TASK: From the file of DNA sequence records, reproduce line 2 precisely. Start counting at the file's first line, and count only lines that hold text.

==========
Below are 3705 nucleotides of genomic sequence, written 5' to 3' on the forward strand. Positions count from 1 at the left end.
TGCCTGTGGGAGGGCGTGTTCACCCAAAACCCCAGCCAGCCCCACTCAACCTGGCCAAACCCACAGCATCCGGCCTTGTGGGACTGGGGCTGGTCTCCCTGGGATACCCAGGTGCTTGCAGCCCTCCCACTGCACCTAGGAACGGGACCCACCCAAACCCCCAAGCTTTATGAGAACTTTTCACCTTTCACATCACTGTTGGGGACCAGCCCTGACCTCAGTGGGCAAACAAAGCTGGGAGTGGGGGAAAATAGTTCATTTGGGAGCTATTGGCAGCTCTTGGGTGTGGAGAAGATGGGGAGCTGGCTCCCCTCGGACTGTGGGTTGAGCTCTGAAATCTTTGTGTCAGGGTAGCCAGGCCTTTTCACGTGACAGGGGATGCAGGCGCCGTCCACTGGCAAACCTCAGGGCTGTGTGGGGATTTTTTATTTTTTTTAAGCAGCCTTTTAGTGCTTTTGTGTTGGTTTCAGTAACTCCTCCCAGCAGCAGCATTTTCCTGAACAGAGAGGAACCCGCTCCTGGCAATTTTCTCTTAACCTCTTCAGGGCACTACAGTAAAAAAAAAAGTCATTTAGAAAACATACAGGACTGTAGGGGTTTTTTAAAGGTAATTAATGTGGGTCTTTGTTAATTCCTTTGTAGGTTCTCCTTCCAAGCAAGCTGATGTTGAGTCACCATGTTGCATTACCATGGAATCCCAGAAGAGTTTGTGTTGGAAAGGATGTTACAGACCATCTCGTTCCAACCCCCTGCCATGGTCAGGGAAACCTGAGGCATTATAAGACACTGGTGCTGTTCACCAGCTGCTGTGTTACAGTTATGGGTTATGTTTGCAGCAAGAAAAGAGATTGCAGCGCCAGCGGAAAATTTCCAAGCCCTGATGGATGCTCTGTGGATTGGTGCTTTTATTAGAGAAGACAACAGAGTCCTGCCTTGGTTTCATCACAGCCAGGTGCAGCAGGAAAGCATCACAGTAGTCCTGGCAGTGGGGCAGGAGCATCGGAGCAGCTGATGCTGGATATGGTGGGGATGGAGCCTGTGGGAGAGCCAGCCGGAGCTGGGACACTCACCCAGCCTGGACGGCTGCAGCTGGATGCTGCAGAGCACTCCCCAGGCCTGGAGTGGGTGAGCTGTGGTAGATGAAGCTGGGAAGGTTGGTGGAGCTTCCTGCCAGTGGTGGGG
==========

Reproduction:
TGCCTGTGGGAGGGCGTGTTCACCCAAAACCCCAGCCAGCCCCACTCAACCTGGCCAAACCCACAGCATCCGGCCTTGTGGGACTGGGGCTGGTCTCCCTGGGATACCCAGGTGCTTGCAGCCCTCCCACTGCACCTAGGAACGGGACCCACCCAAACCCCCAAGCTTTATGAGAACTTTTCACCTTTCACATCACTGTTGGGGACCAGCCCTGACCTCAGTGGGCAAACAAAGCTGGGAGTGGGGGAAAATAGTTCATTTGGGAGCTATTGGCAGCTCTTGGGTGTGGAGAAGATGGGGAGCTGGCTCCCCTCGGACTGTGGGTTGAGCTCTGAAATCTTTGTGTCAGGGTAGCCAGGCCTTTTCACGTGACAGGGGATGCAGGCGCCGTCCACTGGCAAACCTCAGGGCTGTGTGGGGATTTTTTATTTTTTTTAAGCAGCCTTTTAGTGCTTTTGTGTTGGTTTCAGTAACTCCTCCCAGCAGCAGCATTTTCCTGAACAGAGAGGAACCCGCTCCTGGCAATTTTCTCTTAACCTCTTCAGGGCACTACAGTAAAAAAAAAAGTCATTTAGAAAACATACAGGACTGTAGGGGTTTTTTAAAGGTAATTAATGTGGGTCTTTGTTAATTCCTTTGTAGGTTCTCCTTCCAAGCAAGCTGATGTTGAGTCACCATGTTGCATTACCATGGAATCCCAGAAGAGTTTGTGTTGGAAAGGATGTTACAGACCATCTCGTTCCAACCCCCTGCCATGGTCAGGGAAACCTGAGGCATTATAAGACACTGGTGCTGTTCACCAGCTGCTGTGTTACAGTTATGGGTTATGTTTGCAGCAAGAAAAGAGATTGCAGCGCCAGCGGAAAATTTCCAAGCCCTGATGGATGCTCTGTGGATTGGTGCTTTTATTAGAGAAGACAACAGAGTCCTGCCTTGGTTTCATCACAGCCAGGTGCAGCAGGAAAGCATCACAGTAGTCCTGGCAGTGGGGCAGGAGCATCGGAGCAGCTGATGCTGGATATGGTGGGGATGGAGCCTGTGGGAGAGCCAGCCGGAGCTGGGACACTCACCCAGCCTGGACGGCTGCAGCTGGATGCTGCAGAGCACTCCCCAGGCCTGGAGTGGGTGAGCTGTGGTAGATGAAGCTGGGAAGGTTGGTGGAGCTTCCTGCCAGTGGTGGGG